The provincial assemblies of the vast unstable central African country elect the members of the 108-seat Senate of the bicameral legislature, a vote regarded as the formal kick-off for the presidential and legislative election in Nov 2016. The Senate vote, delayed several times, was last held in 2007.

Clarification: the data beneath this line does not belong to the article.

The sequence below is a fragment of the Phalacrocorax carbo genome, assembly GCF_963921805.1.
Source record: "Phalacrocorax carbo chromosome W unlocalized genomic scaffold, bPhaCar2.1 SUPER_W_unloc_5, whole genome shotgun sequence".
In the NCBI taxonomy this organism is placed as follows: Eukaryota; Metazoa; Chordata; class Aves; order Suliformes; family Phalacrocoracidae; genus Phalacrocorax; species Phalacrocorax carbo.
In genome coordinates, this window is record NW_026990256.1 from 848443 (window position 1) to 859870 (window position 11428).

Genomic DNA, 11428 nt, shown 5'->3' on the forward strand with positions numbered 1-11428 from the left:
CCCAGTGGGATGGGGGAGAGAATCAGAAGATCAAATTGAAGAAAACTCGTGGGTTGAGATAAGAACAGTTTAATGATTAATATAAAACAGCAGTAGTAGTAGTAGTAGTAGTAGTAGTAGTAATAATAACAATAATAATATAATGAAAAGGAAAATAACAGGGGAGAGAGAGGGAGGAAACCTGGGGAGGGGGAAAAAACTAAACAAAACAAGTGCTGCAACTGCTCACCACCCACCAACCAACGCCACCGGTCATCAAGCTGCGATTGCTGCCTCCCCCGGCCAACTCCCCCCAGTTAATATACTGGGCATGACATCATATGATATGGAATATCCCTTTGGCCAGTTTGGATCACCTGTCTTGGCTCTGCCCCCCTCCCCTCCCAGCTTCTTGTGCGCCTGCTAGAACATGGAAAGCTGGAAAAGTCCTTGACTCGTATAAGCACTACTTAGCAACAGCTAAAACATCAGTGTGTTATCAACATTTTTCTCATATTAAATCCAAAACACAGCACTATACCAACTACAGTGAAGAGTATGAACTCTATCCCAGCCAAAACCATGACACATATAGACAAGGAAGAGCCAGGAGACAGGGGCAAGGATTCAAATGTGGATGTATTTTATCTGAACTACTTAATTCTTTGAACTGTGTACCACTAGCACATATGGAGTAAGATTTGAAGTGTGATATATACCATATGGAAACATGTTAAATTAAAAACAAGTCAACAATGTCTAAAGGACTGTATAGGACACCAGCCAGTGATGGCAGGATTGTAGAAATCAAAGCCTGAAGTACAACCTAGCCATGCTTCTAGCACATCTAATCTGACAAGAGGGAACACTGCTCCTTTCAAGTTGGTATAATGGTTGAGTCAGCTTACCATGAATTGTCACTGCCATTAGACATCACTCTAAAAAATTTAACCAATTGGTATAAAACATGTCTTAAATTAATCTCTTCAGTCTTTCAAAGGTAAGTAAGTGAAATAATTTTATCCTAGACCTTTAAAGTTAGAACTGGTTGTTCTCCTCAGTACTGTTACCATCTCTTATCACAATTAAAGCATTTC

The election of governors and vice-governors will be held on Jan 31, 2016. Extreme instability is predicted if President Joseph Kabila and the ruling party find ways to postpone or suspend any of the 2016 polls, which include local elections in October. A new law holds open the possibility that at least the Senate vote will be held this time around as it scraps the prerequisite for a national census. Violent protests led to the scrapping of the law. The opposition to the ruling People's Party for Reconstruction and Democracy (PPRD) asserted that the census requirement was a delaying tactic by President Kabila. Protests early in 2015 led to the government announcing an election timetable for 2016. The constitution says that Kabila, who has ruled the former Belgian colony since his father's assassination in 2001 and who then won disputed elections in 2006 and 2011, must quit at the end of 2016. He is expected to find ways to extend his term at the head of the former Belgian colony. Opposition figures and outside observers see the very tight timetable as unrealistically costly and anticipate that the government might use budget constraints as an excuse for suspending or postponing some or all of the 2016 polls.